War is a terrible waste, but sometimes it has to be that way. If nobody ever attacked, nobody would ever have to defend, but that's never going to be a reality in our world, there's always someone willing to attack someone else for what they consider to be a justified reason.

This (http://youtu.be/qGpwKQo5_Z0)is one of my favourites this time of year...

11-13-2012, 11:19 AM
The first war was a pointless war, wich seems ironical since
all wars are kind of pointless, but this one had no reason.
There was nothing to be gained by either sides. Officially
it was about a murder, in reality it was about a few big
overconfident nations comparing their **** with each other,
each willing to destroy the known world for it, and almost
doing so too.

The world payed the price in blood. Seas of blood. Even
after all that bloodshed, we hadn't learned our lessons.
No, we had to show our big fat **** again and force a slave
contract, which the Treaty of Versailles was, on them, planting
the seeds for extremism and yet another world-consuming war.

When you look at the second war isolated from the first, you
are right, there you have a classic example where big man
acting like big cowards failed to act in fear of violated peace,
actually resulted in peace beeing utterly raped, and the
price to be payed raised exponentionally.

In the big context of history however, every war has been a
retribution for a war that happened before. Before WWI came the
French/German war. Before we had the German War. Before we
had the Napolian Wars. Before we had the war of the Quadrupple
Alliance. And all traces back to the division of the Karolingian
Empire in the 800's, and all of its heirs claiming its crown.
Dynasties died or lost their powder, but their greed and hate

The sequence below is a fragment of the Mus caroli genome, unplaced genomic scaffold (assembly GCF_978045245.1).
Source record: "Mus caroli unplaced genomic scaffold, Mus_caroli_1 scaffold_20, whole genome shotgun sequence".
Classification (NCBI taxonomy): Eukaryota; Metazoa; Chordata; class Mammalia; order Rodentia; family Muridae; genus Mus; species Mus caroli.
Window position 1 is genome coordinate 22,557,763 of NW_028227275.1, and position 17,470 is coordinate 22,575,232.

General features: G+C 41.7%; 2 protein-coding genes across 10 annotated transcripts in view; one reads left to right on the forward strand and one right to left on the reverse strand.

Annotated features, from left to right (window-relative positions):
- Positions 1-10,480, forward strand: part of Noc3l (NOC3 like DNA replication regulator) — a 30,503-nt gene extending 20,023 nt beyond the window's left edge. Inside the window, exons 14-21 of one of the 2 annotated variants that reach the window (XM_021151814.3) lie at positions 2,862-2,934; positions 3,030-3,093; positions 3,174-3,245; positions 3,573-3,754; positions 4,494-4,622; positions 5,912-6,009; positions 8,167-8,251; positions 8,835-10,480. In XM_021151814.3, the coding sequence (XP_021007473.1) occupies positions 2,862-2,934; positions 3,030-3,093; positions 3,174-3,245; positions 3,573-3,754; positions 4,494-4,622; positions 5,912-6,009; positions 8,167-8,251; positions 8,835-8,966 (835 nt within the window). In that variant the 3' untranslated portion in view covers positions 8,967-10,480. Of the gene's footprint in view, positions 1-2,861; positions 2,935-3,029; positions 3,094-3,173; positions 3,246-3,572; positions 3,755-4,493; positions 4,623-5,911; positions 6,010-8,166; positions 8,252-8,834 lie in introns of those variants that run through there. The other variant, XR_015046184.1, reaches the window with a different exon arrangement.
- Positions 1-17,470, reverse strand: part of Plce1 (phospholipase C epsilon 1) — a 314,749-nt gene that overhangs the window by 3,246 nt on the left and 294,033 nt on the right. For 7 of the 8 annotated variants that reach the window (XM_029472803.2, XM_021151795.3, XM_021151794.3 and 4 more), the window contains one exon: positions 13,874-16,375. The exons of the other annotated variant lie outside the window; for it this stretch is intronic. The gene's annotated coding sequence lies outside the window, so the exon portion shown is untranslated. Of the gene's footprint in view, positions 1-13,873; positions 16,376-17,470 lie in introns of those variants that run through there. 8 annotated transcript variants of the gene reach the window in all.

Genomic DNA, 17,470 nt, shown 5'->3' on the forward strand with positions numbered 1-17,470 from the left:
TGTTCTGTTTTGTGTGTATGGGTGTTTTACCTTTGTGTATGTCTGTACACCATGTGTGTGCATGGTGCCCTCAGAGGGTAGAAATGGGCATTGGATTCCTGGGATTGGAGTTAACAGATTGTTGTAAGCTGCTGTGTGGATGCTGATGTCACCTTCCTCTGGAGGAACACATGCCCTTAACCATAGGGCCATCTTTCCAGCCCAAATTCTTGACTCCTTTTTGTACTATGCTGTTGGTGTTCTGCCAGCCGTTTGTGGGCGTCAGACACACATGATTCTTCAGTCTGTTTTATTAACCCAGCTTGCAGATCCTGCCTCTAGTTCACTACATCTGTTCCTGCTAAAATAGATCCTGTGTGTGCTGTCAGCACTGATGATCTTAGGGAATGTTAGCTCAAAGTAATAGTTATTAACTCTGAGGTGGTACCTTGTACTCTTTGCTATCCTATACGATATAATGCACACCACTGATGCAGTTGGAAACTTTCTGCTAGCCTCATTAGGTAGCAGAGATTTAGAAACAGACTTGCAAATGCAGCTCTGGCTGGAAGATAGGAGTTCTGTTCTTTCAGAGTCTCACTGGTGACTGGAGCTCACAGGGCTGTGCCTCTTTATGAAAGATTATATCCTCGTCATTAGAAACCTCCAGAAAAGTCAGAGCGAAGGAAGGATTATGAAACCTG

lived on.

After WWII, the chain of violence ended. We didn't destroy what
was left of the german people in frustration. Despite what had
happened, we offered them our hand, and started building a future
with a place for everyone. This is the true miracle war has brought
us in the past century.

Don't get me wrong. I do believe we should avoid war whenever we
can, I also believe when all else fails, we should be brave enouph
to take up that sword, and defend innocence with nail and teeth.

The line between hate, greed and justice can be a verry blurry one,
but we must make sure we remain on the right side of it, even if
others cross it, lest we wish the children of our children to pay
for it.

Citing a few men a thousandfold more wise then I am:

'People willing to trade their freedom for temporary security deserve neither and will lose both' - Benjamin Franklin
'The supreme art of war is to subdue the enemy without fighting.' - Sun Tsu
'War does not determine who is right - only who is left.' ― Bertrand Russell
'Wars are poor chisels for carving out peaceful tomorrows.'― Martin Luther King Jr.
'It is foolish and wrong to mourn the men who died. Rather, we should thank God that such men lived.' ― George S. Patton Jr.
'No one won the last war, and no one will win the next war.' ― Eleanor Roosevelt
'I know not with what weapons World War III will be fought, but World War IV will be fought with sticks and stones.' - Albert Einstein

All of them are equally true.

11-13-2012, 11:29 AM
Ah, y'all know why we have a Mother's Day by now. And if you don't, I'll post a reminder, come Mother's Day.

Vance G
11-13-2012, 01:21 PM
At least you didn't say violence solves nothing. Tell that to the Do Do and the next Carthagenian you see.